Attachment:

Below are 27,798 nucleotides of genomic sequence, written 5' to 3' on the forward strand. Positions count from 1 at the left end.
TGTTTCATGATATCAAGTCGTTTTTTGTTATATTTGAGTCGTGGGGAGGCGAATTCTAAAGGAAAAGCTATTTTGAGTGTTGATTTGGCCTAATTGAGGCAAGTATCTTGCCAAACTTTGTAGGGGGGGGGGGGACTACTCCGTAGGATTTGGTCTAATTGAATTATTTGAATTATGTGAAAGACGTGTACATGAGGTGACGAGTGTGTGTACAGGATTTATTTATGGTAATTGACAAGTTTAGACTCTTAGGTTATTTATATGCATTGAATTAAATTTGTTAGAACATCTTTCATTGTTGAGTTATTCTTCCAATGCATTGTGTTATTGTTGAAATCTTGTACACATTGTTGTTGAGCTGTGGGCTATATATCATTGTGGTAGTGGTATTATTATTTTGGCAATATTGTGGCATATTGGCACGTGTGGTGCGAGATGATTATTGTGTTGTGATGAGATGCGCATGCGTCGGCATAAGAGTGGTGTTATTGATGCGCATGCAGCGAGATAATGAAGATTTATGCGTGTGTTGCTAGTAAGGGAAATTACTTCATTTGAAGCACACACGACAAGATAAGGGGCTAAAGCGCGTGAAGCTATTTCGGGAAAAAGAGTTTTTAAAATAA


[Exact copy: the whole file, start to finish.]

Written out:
Below are 27,798 nucleotides of genomic sequence, written 5' to 3' on the forward strand. Positions count from 1 at the left end.
TGTTTCATGATATCAAGTCGTTTTTTGTTATATTTGAGTCGTGGGGAGGCGAATTCTAAAGGAAAAGCTATTTTGAGTGTTGATTTGGCCTAATTGAGGCAAGTATCTTGCCAAACTTTGTAGGGGGGGGGGGGACTACTCCGTAGGATTTGGTCTAATTGAATTATTTGAATTATGTGAAAGACGTGTACATGAGGTGACGAGTGTGTGTACAGGATTTATTTATGGTAATTGACAAGTTTAGACTCTTAGGTTATTTATATGCATTGAATTAAATTTGTTAGAACATCTTTCATTGTTGAGTTATTCTTCCAATGCATTGTGTTATTGTTGAAATCTTGTACACATTGTTGTTGAGCTGTGGGCTATATATCATTGTGGTAGTGGTATTATTATTTTGGCAATATTGTGGCATATTGGCACGTGTGGTGCGAGATGATTATTGTGTTGTGATGAGATGCGCATGCGTCGGCATAAGAGTGGTGTTATTGATGCGCATGCAGCGAGATAATGAAGATTTATGCGTGTGTTGCTAGTAAGGGAAATTACTTCATTTGAAGCACACACGACAAGATAAGGGGCTAAAGCGCGTGAAGCTATTTCGGGAAAAAGAGTTTTTAAAATAA